18. Particle size distribution of fly ash from co-incineration of bituminous coal with municipal solid waste

    Science.gov (United States)

    Cieślik, Ewelina; Konieczny, Tomasz; Bobik, Bartłomiej

    2018-01-01

    One of the source of air pollutants is emission from local coal-fired boiler-houses and domestic heating boilers. The consequence of incineration of municipal waste is the introduction of additional pollutants into the atmosphere, including fly ash. The aim of this work was to evaluate the particle size distribution of fly ash emitted by coal combustion and co-incineration of coal with municipal waste in a domestic 18 kW central heating boiler equipped with an automatic fuel feeder. Mixtures of bituminous coal with different types of solid waste (5, 10 and 15% of mass fraction) were used. Solid waste types consisted of: printed, colored PE caps, fragmented cable trunking, fragmented car gaskets and shredded tires from trucks. During the incineration of a given mixture of municipal waste with bituminous coal, the velocity of exhaust gas was specified, the concentration and mass flow of fly ash were determined together with the physico-chemical parameters of the exhaust gas, the samples of emitted fly ash were taken as the test material. Particle size analysis of fly ash was performed using laser particle sizer Fritch Analysette 22. The PM10 share from all fly ashes from incineration of mixtures was about 100%. Differences were noted between PM2.5 and PM1.

  19. Particle size distribution of fly ash from co-incineration of bituminous coal with municipal solid waste

    Directory of Open Access Journals (Sweden)

    Cieślik Ewelina

    2018-01-01

    Full Text Available One of the source of air pollutants is emission from local coal-fired boiler-houses and domestic heating boilers. The consequence of incineration of municipal waste is the introduction of additional pollutants into the atmosphere, including fly ash. The aim of this work was to evaluate the particle size distribution of fly ash emitted by coal combustion and co-incineration of coal with municipal waste in a domestic 18 kW central heating boiler equipped with an automatic fuel feeder. Mixtures of bituminous coal with different types of solid waste (5, 10 and 15% of mass fraction were used. Solid waste types consisted of: printed, colored PE caps, fragmented cable trunking, fragmented car gaskets and shredded tires from trucks. During the incineration of a given mixture of municipal waste with bituminous coal, the velocity of exhaust gas was specified, the concentration and mass flow of fly ash were determined together with the physico-chemical parameters of the exhaust gas, the samples of emitted fly ash were taken as the test material. Particle size analysis of fly ash was performed using laser particle sizer Fritch Analysette 22. The PM10 share from all fly ashes from incineration of mixtures was about 100%. Differences were noted between PM2.5 and PM1.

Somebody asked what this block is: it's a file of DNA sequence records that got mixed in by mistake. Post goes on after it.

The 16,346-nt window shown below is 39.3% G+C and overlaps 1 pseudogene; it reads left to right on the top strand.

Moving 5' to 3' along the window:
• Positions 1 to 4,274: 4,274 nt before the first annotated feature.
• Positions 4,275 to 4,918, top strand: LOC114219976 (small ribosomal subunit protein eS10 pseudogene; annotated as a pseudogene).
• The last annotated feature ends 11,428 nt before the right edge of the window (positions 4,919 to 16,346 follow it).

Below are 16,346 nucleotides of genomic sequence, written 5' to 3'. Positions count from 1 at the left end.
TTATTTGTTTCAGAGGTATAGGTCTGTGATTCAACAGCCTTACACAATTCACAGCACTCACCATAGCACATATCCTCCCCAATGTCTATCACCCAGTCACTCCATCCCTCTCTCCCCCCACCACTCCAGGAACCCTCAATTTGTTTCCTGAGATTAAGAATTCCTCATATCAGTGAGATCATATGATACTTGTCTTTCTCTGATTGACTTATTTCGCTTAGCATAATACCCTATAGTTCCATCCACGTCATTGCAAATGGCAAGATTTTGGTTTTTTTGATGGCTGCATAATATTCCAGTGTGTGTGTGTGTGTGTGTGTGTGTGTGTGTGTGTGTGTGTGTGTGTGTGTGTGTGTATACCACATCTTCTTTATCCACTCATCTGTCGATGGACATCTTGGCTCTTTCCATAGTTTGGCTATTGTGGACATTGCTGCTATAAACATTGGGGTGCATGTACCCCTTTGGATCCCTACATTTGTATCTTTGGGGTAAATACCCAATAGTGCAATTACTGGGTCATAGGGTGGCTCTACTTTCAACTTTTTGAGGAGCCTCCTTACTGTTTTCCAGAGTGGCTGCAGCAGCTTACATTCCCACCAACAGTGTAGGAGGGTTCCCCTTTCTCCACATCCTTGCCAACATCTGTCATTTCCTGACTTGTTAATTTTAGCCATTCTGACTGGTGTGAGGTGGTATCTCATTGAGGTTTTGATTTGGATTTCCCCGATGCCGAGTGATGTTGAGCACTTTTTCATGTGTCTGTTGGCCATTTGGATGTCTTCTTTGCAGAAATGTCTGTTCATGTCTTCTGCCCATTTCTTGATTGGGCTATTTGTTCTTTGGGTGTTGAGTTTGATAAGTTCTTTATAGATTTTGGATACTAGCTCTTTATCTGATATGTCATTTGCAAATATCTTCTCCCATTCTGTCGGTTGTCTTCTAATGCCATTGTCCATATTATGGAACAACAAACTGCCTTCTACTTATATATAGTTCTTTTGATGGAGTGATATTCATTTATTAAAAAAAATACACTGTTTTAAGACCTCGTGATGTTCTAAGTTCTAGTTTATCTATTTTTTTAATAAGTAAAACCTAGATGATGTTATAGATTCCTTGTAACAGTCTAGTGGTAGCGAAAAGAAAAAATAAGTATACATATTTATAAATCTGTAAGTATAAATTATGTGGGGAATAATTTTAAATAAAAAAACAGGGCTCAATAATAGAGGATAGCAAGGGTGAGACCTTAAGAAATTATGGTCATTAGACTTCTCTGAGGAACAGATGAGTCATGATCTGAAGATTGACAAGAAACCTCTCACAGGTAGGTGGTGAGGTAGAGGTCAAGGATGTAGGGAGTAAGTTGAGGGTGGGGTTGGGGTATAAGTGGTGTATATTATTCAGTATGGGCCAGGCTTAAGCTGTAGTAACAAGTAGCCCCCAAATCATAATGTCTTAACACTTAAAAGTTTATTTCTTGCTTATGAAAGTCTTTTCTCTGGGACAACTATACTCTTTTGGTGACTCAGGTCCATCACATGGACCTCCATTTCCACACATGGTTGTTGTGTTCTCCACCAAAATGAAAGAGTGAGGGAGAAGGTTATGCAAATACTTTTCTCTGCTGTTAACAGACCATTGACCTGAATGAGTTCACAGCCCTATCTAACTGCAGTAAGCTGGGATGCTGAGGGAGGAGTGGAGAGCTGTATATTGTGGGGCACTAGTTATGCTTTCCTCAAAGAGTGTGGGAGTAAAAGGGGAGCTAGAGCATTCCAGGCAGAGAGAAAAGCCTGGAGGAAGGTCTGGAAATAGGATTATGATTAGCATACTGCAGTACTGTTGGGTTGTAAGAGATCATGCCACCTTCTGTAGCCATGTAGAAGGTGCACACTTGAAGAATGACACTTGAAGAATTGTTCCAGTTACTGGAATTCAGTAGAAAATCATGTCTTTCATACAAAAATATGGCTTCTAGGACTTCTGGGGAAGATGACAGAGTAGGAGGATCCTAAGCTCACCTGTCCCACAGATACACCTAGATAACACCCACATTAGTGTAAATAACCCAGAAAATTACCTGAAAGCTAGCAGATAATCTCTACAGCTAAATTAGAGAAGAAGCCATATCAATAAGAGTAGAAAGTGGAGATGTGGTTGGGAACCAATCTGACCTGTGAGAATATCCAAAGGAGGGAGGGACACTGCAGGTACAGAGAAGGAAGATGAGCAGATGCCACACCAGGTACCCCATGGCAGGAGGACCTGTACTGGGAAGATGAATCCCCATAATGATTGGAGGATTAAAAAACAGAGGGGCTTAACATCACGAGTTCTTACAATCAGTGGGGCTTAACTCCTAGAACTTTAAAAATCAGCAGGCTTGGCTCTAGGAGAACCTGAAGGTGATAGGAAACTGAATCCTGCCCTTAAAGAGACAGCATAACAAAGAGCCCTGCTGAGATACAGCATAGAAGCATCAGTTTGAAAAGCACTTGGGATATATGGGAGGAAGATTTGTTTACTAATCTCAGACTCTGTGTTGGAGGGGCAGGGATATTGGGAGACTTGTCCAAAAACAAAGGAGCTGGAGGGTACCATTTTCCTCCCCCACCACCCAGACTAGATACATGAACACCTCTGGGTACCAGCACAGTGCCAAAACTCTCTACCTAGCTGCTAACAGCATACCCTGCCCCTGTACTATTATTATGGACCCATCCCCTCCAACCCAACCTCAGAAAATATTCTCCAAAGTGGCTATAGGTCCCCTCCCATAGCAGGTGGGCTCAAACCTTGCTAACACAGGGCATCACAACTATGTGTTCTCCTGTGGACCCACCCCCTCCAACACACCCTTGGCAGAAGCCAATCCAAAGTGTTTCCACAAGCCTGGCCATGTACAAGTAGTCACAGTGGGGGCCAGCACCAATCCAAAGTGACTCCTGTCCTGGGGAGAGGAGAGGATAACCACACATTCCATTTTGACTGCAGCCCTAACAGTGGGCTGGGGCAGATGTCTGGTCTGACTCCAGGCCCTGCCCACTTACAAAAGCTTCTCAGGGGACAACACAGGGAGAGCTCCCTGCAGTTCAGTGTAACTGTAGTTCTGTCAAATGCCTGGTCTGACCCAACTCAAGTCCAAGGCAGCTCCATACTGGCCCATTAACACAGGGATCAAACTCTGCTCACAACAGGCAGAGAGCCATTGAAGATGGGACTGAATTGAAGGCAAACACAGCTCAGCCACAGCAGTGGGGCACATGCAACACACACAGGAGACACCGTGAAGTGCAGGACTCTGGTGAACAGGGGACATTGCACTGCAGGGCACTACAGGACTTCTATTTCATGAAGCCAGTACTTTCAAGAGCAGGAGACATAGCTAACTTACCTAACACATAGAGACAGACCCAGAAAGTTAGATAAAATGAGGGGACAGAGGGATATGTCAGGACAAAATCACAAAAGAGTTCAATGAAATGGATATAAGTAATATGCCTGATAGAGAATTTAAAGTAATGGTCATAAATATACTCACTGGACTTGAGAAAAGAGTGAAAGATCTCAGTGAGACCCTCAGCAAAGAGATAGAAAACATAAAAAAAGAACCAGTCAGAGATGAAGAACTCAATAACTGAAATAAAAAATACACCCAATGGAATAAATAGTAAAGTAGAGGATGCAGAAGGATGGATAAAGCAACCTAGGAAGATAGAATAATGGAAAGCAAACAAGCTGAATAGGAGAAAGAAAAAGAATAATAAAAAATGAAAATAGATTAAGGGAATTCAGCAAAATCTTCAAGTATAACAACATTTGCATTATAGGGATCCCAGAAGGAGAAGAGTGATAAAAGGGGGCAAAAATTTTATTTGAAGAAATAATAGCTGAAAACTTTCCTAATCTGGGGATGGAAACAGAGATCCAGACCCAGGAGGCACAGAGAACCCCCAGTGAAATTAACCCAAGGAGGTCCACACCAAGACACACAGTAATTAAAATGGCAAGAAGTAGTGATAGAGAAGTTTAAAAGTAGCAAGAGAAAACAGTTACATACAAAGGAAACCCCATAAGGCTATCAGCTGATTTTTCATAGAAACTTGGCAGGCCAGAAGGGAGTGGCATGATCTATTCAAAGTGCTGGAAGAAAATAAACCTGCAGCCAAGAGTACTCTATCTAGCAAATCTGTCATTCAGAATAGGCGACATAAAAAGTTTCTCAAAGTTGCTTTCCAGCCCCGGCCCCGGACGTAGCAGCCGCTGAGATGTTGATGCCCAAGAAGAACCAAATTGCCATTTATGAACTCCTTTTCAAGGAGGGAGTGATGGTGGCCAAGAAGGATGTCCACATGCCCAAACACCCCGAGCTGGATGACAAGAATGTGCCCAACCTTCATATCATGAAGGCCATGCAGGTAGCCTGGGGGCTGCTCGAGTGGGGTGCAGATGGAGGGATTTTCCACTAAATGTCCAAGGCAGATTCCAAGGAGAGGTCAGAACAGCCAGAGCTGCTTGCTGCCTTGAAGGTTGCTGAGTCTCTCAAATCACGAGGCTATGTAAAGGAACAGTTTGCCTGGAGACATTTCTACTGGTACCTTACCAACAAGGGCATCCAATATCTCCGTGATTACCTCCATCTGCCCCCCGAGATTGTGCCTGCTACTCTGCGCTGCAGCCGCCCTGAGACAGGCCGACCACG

20. Environmental impacts of residual Municipal Solid Waste incineration: A comparison of 110 French incinerators using a life cycle approach

    Energy Technology Data Exchange (ETDEWEB)

    Beylot, Antoine, E-mail: a.beylot@brgm.fr; Villeneuve, Jacques

    2013-12-15

    Highlights: • 110 French incinerators are compared with LCA based on plant-specific data. • Environmental impacts vary as a function of plants energy recovery and NO{sub x} emissions. • E.g. climate change impact ranges from −58 to 408 kg CO{sub 2}-eq/tonne of residual MSW. • Implications for LCA of waste management in a decision-making process are detailed. - Abstract: Incineration is the main option for residual Municipal Solid Waste treatment in France. This study compares the environmental performances of 110 French incinerators (i.e. 85% of the total number of plants currently in activity in France) in a Life Cycle Assessment perspective, considering 5 non-toxic impact categories: climate change, photochemical oxidant formation, particulate matter formation, terrestrial acidification and marine eutrophication. Mean, median and lower/upper impact potentials are determined considering the incineration of 1 tonne of French residual Municipal Solid Waste. The results highlight the relatively large variability of the impact potentials as a function of the plant technical performances. In particular, the climate change impact potential of the incineration of 1 tonne of waste ranges from a benefit of −58 kg CO{sub 2}-eq to a relatively large burden of 408 kg CO{sub 2}-eq, with 294 kg CO{sub 2}-eq as the average impact. Two main plant-specific parameters drive the impact potentials regarding the 5 non-toxic impact categories under study: the energy recovery and delivery rate and the NO{sub x} process-specific emissions. The variability of the impact potentials as a function of incinerator characteristics therefore calls for the use of site-specific data when required by the LCA goal and scope definition phase, in particular when the study focuses on a specific incinerator or on a local waste management plan, and when these data are available.